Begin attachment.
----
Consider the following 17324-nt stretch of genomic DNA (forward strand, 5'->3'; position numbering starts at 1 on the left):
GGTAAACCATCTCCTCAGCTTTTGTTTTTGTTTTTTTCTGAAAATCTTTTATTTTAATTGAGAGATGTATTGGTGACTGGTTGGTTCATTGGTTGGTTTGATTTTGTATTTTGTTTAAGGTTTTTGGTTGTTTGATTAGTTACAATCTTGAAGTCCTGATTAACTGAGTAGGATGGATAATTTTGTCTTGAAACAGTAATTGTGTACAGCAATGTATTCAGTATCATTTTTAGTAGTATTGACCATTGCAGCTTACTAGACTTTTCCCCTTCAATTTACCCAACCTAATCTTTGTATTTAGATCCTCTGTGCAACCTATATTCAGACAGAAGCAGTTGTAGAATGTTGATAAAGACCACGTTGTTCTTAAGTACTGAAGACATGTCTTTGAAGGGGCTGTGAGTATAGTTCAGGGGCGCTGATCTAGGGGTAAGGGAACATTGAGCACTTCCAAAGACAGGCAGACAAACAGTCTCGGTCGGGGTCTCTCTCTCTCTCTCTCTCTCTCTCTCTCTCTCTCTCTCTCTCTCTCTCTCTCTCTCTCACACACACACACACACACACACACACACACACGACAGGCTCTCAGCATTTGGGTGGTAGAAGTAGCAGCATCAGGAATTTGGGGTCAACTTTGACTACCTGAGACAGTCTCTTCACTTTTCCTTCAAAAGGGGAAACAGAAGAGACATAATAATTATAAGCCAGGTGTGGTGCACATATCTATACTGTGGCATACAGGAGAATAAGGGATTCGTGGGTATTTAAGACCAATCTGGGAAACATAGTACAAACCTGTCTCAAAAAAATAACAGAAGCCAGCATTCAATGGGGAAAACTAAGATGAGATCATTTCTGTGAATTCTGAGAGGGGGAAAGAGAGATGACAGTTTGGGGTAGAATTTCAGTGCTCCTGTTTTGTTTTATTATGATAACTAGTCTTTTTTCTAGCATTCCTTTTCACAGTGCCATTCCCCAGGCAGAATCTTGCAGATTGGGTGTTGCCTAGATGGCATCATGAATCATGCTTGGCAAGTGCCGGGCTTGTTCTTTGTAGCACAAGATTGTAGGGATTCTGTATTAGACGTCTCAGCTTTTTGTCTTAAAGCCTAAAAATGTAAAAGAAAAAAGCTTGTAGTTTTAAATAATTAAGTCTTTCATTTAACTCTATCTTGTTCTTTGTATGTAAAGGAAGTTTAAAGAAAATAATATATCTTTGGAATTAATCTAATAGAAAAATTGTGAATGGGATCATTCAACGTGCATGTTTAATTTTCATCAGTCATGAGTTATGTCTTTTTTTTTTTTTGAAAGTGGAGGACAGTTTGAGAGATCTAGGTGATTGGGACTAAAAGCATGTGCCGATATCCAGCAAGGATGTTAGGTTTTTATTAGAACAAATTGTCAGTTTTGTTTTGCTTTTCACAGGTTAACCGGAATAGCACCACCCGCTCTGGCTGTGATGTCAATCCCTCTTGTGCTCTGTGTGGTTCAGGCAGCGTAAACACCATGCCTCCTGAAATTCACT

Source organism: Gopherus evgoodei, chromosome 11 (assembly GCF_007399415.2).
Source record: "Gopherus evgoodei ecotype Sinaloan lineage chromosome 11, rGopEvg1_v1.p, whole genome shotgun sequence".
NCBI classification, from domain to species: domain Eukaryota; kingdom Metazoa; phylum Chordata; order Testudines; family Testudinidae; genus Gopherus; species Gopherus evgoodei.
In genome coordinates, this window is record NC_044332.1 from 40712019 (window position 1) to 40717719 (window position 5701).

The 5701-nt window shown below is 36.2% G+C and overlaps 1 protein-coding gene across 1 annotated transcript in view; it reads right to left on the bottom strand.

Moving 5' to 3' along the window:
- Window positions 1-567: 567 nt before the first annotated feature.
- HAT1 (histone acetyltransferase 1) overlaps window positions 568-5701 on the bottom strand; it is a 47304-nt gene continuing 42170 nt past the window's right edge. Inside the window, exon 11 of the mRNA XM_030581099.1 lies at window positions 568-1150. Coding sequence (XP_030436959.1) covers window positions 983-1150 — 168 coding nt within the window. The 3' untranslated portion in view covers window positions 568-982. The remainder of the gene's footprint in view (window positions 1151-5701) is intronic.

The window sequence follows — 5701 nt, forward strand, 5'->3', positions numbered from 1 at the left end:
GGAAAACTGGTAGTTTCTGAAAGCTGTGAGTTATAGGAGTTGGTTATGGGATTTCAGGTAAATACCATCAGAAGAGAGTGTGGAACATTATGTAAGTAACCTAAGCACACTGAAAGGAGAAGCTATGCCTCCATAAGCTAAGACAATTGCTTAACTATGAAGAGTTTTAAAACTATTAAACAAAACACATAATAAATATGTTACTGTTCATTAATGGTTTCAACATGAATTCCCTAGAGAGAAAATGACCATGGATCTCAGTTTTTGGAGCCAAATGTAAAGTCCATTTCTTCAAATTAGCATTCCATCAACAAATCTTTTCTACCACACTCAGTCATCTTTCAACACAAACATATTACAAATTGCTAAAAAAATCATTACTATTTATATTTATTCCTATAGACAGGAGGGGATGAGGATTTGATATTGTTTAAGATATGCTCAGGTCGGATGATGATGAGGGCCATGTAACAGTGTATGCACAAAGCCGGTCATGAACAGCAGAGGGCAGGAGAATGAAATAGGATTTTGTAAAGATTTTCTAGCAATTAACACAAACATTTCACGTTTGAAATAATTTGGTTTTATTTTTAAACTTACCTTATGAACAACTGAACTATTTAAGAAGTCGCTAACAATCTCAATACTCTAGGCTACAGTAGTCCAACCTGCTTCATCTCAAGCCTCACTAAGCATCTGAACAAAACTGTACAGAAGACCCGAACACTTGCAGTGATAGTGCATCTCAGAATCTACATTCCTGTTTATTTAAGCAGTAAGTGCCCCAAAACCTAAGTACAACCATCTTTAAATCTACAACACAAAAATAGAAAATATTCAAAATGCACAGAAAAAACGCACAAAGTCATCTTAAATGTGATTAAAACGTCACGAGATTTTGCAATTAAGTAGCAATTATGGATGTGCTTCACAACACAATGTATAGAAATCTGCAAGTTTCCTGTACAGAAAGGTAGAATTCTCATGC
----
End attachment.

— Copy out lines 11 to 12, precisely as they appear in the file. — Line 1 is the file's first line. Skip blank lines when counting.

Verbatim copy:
The window sequence follows — 5701 nt, forward strand, 5'->3', positions numbered from 1 at the left end:
GGAAAACTGGTAGTTTCTGAAAGCTGTGAGTTATAGGAGTTGGTTATGGGATTTCAGGTAAATACCATCAGAAGAGAGTGTGGAACATTATGTAAGTAACCTAAGCACACTGAAAGGAGAAGCTATGCCTCCATAAGCTAAGACAATTGCTTAACTATGAAGAGTTTTAAAACTATTAAACAAAACACATAATAAATATGTTACTGTTCATTAATGGTTTCAACATGAATTCCCTAGAGAGAAAATGACCATGGATCTCAGTTTTTGGAGCCAAATGTAAAGTCCATTTCTTCAAATTAGCATTCCATCAACAAATCTTTTCTACCACACTCAGTCATCTTTCAACACAAACATATTACAAATTGCTAAAAAAATCATTACTATTTATATTTATTCCTATAGACAGGAGGGGATGAGGATTTGATATTGTTTAAGATATGCTCAGGTCGGATGATGATGAGGGCCATGTAACAGTGTATGCACAAAGCCGGTCATGAACAGCAGAGGGCAGGAGAATGAAATAGGATTTTGTAAAGATTTTCTAGCAATTAACACAAACATTTCACGTTTGAAATAATTTGGTTTTATTTTTAAACTTACCTTATGAACAACTGAACTATTTAAGAAGTCGCTAACAATCTCAATACTCTAGGCTACAGTAGTCCAACCTGCTTCATCTCAAGCCTCACTAAGCATCTGAACAAAACTGTACAGAAGACCCGAACACTTGCAGTGATAGTGCATCTCAGAATCTACATTCCTGTTTATTTAAGCAGTAAGTGCCCCAAAACCTAAGTACAACCATCTTTAAATCTACAACACAAAAATAGAAAATATTCAAAATGCACAGAAAAAACGCACAAAGTCATCTTAAATGTGATTAAAACGTCACGAGATTTTGCAATTAAGTAGCAATTATGGATGTGCTTCACAACACAATGTATAGAAATCTGCAAGTTTCCTGTACAGAAAGGTAGAATTCTCATGC